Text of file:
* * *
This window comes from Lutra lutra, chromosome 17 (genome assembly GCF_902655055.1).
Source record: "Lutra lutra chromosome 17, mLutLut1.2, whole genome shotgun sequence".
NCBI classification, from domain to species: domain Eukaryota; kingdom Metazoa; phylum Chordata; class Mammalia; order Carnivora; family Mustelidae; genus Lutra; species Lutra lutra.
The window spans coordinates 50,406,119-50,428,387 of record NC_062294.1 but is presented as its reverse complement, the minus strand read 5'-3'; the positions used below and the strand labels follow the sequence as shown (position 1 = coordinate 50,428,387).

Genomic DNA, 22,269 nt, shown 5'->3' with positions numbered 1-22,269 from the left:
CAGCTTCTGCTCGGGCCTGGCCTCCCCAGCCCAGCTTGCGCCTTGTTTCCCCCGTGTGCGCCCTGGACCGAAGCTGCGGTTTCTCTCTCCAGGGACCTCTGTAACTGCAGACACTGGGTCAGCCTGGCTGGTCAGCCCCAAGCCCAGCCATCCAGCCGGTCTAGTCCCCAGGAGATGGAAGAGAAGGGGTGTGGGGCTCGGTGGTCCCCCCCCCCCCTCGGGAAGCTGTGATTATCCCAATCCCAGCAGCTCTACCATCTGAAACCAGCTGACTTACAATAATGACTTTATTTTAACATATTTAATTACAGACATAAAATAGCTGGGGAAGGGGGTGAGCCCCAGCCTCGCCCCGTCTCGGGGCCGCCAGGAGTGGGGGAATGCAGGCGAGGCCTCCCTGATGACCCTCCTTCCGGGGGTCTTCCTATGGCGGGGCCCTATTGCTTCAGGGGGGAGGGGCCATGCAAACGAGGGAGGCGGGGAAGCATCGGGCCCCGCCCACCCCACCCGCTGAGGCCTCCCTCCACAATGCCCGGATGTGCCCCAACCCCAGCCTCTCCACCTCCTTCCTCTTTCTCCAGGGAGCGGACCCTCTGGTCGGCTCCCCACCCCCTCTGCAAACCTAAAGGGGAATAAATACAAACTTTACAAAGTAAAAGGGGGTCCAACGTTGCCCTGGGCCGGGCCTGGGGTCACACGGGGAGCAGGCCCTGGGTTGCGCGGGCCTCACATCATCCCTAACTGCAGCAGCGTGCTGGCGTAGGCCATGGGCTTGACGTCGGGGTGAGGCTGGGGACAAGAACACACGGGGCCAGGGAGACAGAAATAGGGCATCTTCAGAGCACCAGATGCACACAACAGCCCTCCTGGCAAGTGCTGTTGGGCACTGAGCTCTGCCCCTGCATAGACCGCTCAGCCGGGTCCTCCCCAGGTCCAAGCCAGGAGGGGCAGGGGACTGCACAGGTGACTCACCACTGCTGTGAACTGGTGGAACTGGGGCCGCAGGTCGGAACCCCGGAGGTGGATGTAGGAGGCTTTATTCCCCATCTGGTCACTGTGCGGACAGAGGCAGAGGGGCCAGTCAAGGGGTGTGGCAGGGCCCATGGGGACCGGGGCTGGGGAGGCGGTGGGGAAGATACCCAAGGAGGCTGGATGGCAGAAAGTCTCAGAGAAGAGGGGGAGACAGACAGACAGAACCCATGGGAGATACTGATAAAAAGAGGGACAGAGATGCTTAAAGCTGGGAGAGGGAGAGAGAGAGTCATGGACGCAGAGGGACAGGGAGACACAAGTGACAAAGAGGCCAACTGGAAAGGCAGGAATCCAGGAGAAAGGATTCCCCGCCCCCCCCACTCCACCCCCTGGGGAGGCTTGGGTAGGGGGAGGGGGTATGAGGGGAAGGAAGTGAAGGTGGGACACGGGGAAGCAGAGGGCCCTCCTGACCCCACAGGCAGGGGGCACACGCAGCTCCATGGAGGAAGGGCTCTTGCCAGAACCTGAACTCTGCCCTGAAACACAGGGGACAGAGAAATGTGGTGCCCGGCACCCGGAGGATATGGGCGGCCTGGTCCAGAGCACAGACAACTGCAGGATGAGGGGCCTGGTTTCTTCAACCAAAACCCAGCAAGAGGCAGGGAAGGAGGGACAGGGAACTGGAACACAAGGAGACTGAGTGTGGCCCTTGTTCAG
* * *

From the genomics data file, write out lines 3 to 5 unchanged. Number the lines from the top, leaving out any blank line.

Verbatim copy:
NCBI classification, from domain to species: domain Eukaryota; kingdom Metazoa; phylum Chordata; class Mammalia; order Carnivora; family Mustelidae; genus Lutra; species Lutra lutra.
The window spans coordinates 50,406,119-50,428,387 of record NC_062294.1 but is presented as its reverse complement, the minus strand read 5'-3'; the positions used below and the strand labels follow the sequence as shown (position 1 = coordinate 50,428,387).

Genomic DNA, 22,269 nt, shown 5'->3' with positions numbered 1-22,269 from the left: